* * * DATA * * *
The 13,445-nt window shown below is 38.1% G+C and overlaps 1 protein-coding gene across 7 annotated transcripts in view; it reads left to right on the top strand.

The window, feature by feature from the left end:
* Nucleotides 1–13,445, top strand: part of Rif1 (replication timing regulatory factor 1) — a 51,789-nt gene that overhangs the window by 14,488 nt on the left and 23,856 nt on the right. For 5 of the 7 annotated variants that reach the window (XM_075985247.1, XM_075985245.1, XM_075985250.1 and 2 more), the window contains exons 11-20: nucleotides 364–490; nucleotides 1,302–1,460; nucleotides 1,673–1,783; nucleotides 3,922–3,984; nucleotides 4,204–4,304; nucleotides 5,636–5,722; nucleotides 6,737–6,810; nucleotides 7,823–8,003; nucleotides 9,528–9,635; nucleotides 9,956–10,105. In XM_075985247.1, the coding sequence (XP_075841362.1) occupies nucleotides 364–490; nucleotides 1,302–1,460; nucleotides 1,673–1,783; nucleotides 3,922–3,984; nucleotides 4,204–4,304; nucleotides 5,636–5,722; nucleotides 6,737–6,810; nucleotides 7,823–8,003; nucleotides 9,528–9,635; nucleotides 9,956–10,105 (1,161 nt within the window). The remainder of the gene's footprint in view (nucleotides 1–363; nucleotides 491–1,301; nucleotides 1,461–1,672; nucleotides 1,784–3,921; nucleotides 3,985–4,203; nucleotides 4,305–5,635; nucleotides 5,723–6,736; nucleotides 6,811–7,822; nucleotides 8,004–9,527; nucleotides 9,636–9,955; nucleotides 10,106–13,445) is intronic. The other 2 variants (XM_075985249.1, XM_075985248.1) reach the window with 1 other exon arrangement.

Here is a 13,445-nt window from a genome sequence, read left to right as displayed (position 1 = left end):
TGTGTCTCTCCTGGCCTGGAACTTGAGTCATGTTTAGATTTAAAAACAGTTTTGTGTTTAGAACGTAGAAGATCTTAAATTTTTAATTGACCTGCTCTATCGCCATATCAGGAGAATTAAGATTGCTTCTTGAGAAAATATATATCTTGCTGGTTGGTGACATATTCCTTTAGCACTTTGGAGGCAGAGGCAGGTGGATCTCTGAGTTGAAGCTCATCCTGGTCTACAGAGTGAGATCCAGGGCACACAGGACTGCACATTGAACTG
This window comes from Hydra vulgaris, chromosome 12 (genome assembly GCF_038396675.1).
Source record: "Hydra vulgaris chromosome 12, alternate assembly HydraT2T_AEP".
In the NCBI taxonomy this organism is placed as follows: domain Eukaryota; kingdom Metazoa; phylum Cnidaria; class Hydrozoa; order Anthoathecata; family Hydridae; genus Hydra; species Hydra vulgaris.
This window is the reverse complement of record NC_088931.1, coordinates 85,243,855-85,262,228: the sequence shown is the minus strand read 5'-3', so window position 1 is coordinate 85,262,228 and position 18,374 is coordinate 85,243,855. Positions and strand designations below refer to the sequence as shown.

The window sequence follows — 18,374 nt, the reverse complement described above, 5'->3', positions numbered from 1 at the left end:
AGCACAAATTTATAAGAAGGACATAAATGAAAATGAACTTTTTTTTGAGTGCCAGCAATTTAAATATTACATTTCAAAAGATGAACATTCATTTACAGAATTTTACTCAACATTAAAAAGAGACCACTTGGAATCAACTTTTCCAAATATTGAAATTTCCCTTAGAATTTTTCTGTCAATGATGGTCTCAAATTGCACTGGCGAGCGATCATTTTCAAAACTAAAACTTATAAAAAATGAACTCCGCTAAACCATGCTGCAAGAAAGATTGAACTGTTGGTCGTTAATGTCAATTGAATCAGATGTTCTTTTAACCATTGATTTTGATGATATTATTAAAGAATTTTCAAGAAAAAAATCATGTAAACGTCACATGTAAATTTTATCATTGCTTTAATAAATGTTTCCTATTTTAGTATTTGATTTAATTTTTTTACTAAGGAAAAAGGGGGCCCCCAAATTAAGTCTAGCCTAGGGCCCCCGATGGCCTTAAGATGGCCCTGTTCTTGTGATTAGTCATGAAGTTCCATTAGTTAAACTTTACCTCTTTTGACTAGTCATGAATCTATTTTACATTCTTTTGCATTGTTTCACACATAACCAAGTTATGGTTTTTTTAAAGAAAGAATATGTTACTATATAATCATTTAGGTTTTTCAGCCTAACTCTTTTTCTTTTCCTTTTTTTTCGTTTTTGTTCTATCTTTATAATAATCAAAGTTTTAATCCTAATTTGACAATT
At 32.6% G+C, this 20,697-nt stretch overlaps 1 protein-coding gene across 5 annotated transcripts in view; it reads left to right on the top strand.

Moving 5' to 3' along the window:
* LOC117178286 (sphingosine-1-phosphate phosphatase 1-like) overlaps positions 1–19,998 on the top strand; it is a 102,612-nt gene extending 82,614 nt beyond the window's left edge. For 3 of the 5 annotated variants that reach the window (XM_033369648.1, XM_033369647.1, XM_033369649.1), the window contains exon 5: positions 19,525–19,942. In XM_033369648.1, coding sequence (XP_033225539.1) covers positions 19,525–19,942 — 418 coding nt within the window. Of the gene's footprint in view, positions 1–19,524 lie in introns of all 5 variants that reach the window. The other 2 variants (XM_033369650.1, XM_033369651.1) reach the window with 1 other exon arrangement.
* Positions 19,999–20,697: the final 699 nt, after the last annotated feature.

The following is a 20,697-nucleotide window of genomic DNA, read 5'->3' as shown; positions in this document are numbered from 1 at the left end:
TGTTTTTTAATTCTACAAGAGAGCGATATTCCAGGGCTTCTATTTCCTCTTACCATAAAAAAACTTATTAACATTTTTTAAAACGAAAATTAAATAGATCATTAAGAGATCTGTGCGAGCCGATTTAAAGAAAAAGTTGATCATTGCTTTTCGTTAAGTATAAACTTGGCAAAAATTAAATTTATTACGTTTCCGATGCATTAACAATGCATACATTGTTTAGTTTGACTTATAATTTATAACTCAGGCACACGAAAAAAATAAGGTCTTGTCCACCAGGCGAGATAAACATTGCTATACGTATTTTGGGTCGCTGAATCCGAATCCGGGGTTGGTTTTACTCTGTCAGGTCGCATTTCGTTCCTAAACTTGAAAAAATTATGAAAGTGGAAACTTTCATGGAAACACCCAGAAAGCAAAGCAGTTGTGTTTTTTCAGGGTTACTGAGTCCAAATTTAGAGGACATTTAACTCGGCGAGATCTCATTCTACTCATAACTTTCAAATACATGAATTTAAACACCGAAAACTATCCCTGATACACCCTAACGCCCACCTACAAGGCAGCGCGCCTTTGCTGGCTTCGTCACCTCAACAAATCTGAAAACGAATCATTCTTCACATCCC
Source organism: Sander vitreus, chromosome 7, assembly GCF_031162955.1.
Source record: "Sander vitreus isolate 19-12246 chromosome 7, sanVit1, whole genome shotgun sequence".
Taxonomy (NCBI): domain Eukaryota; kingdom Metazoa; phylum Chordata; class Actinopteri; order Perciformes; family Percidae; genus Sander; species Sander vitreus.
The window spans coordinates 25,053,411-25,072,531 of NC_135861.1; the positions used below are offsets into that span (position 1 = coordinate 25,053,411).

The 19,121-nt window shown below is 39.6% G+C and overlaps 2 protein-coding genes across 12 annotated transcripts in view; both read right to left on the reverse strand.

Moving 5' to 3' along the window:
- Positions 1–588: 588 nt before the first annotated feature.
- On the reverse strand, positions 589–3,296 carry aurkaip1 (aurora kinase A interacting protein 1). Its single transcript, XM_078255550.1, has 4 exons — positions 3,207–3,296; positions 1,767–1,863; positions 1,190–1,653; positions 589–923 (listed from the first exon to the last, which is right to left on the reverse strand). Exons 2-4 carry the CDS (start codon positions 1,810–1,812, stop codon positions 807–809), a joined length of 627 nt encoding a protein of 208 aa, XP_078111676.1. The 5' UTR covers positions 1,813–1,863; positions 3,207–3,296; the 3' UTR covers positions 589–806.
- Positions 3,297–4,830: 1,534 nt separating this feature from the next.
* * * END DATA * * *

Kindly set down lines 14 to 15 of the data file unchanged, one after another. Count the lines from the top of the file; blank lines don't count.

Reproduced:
* LOC117178286 (sphingosine-1-phosphate phosphatase 1-like) overlaps positions 1–19,998 on the top strand; it is a 102,612-nt gene extending 82,614 nt beyond the window's left edge. For 3 of the 5 annotated variants that reach the window (XM_033369648.1, XM_033369647.1, XM_033369649.1), the window contains exon 5: positions 19,525–19,942. In XM_033369648.1, coding sequence (XP_033225539.1) covers positions 19,525–19,942 — 418 coding nt within the window. Of the gene's footprint in view, positions 1–19,524 lie in introns of all 5 variants that reach the window. The other 2 variants (XM_033369650.1, XM_033369651.1) reach the window with 1 other exon arrangement.
* Positions 19,999–20,697: the final 699 nt, after the last annotated feature.